Canada is home to an outsized number of companies in the extractive sector – including nearly half of the world’s publicly listed mining companies – and the CORE was touted by the Liberals as a watchdog befitting of the country’s standing in the global economy. But despite promises that the office would be given investigatory powers – such as the ability to compel the production of documents – that never happened.

For that reason, Indigenous leaders in Peru’s Amazon decided not to pursue a complaint with the office. And in its four years in operation, The Globe found that the CORE, which has an annual budget of $4.9-million, has yet to complete a single investigation.

In addition to lacking meaningful powers, the original intention to expand the CORE’s mandate beyond the mining, oil and gas, and garment sectors has been unfulfilled – even while evidence exists that industries outside of its remit deserve probing.

There is no shortage of alleged human-rights abuses – including harm done to people and the environment – that Canadian authorities could investigate. The Globe has recorded more than 50 instances in 30 countries in the last five years alone, based on media reports, NGOs, academic reports and legal documents. The majority involve the mining sector, but they are also in the oil and gas, manufacturing and apparel industries.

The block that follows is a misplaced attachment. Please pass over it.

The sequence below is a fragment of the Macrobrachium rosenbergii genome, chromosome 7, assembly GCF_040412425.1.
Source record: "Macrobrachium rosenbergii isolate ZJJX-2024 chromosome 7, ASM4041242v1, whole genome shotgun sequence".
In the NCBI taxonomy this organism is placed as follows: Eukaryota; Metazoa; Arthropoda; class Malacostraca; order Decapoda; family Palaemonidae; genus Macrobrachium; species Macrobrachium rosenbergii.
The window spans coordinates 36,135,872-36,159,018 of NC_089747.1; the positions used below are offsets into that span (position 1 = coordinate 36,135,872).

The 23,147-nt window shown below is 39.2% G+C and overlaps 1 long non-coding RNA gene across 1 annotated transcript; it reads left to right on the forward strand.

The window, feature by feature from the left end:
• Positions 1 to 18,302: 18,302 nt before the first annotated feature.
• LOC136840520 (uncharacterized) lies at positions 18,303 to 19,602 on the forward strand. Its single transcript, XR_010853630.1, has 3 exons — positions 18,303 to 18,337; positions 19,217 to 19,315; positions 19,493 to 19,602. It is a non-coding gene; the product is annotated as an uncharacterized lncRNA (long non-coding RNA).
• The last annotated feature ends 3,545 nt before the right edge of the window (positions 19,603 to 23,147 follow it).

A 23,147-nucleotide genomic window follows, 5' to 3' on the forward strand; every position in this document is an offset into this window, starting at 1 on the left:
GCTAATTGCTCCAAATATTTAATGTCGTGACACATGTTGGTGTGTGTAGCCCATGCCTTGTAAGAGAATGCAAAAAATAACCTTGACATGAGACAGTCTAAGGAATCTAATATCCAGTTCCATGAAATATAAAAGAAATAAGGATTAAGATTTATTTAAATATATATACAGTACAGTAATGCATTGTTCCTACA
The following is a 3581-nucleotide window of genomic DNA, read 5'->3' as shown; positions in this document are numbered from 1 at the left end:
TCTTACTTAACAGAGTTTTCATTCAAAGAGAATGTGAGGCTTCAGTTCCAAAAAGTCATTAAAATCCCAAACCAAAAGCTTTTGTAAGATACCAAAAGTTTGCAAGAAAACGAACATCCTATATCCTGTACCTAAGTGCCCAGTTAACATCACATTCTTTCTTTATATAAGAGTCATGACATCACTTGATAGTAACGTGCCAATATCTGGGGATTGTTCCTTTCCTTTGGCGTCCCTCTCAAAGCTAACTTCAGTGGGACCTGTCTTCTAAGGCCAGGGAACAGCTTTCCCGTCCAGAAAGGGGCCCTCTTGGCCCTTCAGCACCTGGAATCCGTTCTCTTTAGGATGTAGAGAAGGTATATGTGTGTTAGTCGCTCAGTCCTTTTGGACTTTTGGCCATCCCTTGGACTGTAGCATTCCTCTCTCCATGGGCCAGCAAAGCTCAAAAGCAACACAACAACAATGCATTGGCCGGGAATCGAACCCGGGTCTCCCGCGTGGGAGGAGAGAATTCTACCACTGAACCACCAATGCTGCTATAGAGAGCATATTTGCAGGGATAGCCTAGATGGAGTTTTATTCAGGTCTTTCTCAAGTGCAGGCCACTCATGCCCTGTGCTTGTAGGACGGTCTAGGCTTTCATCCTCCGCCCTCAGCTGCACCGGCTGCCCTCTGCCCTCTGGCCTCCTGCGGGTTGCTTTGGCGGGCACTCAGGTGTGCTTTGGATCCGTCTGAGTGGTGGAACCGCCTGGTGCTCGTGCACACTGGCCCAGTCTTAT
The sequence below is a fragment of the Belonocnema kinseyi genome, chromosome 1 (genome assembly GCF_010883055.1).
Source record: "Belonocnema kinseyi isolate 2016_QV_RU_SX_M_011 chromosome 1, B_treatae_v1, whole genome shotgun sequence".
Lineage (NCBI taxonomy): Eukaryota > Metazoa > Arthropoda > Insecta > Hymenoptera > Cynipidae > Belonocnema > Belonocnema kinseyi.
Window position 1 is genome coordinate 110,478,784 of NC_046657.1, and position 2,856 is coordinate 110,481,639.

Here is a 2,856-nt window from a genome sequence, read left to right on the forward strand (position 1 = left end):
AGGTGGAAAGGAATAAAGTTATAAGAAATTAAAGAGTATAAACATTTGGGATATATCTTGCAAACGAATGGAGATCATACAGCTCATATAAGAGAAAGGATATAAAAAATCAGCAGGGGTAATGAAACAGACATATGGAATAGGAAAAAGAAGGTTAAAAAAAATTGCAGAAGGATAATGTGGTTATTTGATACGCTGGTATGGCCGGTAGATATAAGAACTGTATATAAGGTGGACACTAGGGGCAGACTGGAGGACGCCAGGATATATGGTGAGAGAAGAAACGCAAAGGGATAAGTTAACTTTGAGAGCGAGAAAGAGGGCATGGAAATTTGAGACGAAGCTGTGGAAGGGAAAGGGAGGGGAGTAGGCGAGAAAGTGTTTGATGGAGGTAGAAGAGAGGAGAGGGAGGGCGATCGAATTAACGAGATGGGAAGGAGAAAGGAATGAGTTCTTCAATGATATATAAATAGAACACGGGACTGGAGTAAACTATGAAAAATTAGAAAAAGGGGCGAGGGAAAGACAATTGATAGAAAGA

The allegations, from workers, local villagers, community leaders and organizations against Canadian companies, in many cases are grave: killings of Indigenous community members; security forces opening fire on protesters; death threats against local leaders; health impacts from contaminated water; forced labour; and dangerous working conditions.

Ketty Nivyabandi of Amnesty International Canada says the group is ‘very disappointed’ with the current state of the Canadian Ombudsperson for Responsible Enterprise. (Blair Gable/The Globe and Mail)

But as a result of the CORE’s inadequacies, many of the human-rights groups that clamoured for the creation of such a watchdog have turned their backs on the project entirely.

“We’re very disappointed right now. This is not what we had advocated for,” said Ketty Nivyabandi, secretary-general of Amnesty International Canada, a human-rights group that had been supportive of the vision for the initiative. “We’re not recommending the office to communities that we engage with.”

When parliamentarians held hearings in 2021 to consider the CORE’s mandate, in response to criticism about its effectiveness, it heard testimony from Aymara Leon Cepeda, an official from Puinamudt, an umbrella organization for various Indigenous groups of the Amazon.

She specifically called out Frontera for not responding swiftly to spills and lamented the fact that the CORE – which she said had a “lack of power” – wasn’t an office worth approaching to address that inaction.

In light of Ms. Cepeda’s public testimony, The Globe requested an interview with the CORE’s staff half a dozen times over several months, but no one was made available. E-mailed questions were often answered unsigned, with direction to visit their website for information about the office.

Struck by the gravity of Ms. Cepeda’s criticisms, The Globe set out to Peru’s Amazon to find out what, if anything, the CORE was missing.

By Tavia Grant

Photography by Patrick Murayari

Published on The Globe and Mail website